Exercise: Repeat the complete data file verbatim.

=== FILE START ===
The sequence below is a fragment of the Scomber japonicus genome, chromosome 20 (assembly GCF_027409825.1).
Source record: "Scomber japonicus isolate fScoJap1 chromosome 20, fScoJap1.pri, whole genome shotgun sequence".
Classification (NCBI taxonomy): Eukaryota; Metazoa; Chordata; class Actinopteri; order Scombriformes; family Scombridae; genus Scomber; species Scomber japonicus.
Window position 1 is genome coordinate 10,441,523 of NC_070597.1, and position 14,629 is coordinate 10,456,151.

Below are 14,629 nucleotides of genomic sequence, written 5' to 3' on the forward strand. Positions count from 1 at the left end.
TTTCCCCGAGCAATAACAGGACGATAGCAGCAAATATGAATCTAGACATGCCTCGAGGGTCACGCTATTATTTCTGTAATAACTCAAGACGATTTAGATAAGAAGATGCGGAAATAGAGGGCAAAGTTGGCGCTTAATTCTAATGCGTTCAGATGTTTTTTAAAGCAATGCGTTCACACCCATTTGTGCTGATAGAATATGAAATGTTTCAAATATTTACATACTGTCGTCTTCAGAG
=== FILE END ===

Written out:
The sequence below is a fragment of the Scomber japonicus genome, chromosome 20 (assembly GCF_027409825.1).
Source record: "Scomber japonicus isolate fScoJap1 chromosome 20, fScoJap1.pri, whole genome shotgun sequence".
Classification (NCBI taxonomy): Eukaryota; Metazoa; Chordata; class Actinopteri; order Scombriformes; family Scombridae; genus Scomber; species Scomber japonicus.
Window position 1 is genome coordinate 10,441,523 of NC_070597.1, and position 14,629 is coordinate 10,456,151.

Below are 14,629 nucleotides of genomic sequence, written 5' to 3' on the forward strand. Positions count from 1 at the left end.
TTTCCCCGAGCAATAACAGGACGATAGCAGCAAATATGAATCTAGACATGCCTCGAGGGTCACGCTATTATTTCTGTAATAACTCAAGACGATTTAGATAAGAAGATGCGGAAATAGAGGGCAAAGTTGGCGCTTAATTCTAATGCGTTCAGATGTTTTTTAAAGCAATGCGTTCACACCCATTTGTGCTGATAGAATATGAAATGTTTCAAATATTTACATACTGTCGTCTTCAGAG